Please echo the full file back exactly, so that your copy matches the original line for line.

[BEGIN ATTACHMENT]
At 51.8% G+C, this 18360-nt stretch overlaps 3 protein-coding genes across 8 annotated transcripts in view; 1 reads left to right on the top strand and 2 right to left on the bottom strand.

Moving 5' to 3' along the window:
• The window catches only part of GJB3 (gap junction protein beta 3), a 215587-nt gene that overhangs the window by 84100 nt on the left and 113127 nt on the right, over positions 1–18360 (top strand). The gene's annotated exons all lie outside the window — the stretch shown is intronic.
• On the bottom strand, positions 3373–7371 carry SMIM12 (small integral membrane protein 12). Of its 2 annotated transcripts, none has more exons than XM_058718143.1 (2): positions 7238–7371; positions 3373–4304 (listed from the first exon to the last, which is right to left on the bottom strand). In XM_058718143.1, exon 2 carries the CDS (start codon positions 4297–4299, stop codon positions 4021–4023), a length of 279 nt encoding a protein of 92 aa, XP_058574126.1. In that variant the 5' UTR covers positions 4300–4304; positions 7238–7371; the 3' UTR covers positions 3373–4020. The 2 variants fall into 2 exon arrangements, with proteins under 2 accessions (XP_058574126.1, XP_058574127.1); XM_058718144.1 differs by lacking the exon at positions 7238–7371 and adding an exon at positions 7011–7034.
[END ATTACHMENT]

At 51.8% G+C, this 18360-nt stretch overlaps 3 protein-coding genes across 8 annotated transcripts in view; 1 reads left to right on the top strand and 2 right to left on the bottom strand.

Moving 5' to 3' along the window:
• The window catches only part of GJB3 (gap junction protein beta 3), a 215587-nt gene that overhangs the window by 84100 nt on the left and 113127 nt on the right, over positions 1–18360 (top strand). The gene's annotated exons all lie outside the window — the stretch shown is intronic.
• On the bottom strand, positions 3373–7371 carry SMIM12 (small integral membrane protein 12). Of its 2 annotated transcripts, none has more exons than XM_058718143.1 (2): positions 7238–7371; positions 3373–4304 (listed from the first exon to the last, which is right to left on the bottom strand). In XM_058718143.1, exon 2 carries the CDS (start codon positions 4297–4299, stop codon positions 4021–4023), a length of 279 nt encoding a protein of 92 aa, XP_058574126.1. In that variant the 5' UTR covers positions 4300–4304; positions 7238–7371; the 3' UTR covers positions 3373–4020. The 2 variants fall into 2 exon arrangements, with proteins under 2 accessions (XP_058574126.1, XP_058574127.1); XM_058718144.1 differs by lacking the exon at positions 7238–7371 and adding an exon at positions 7011–7034.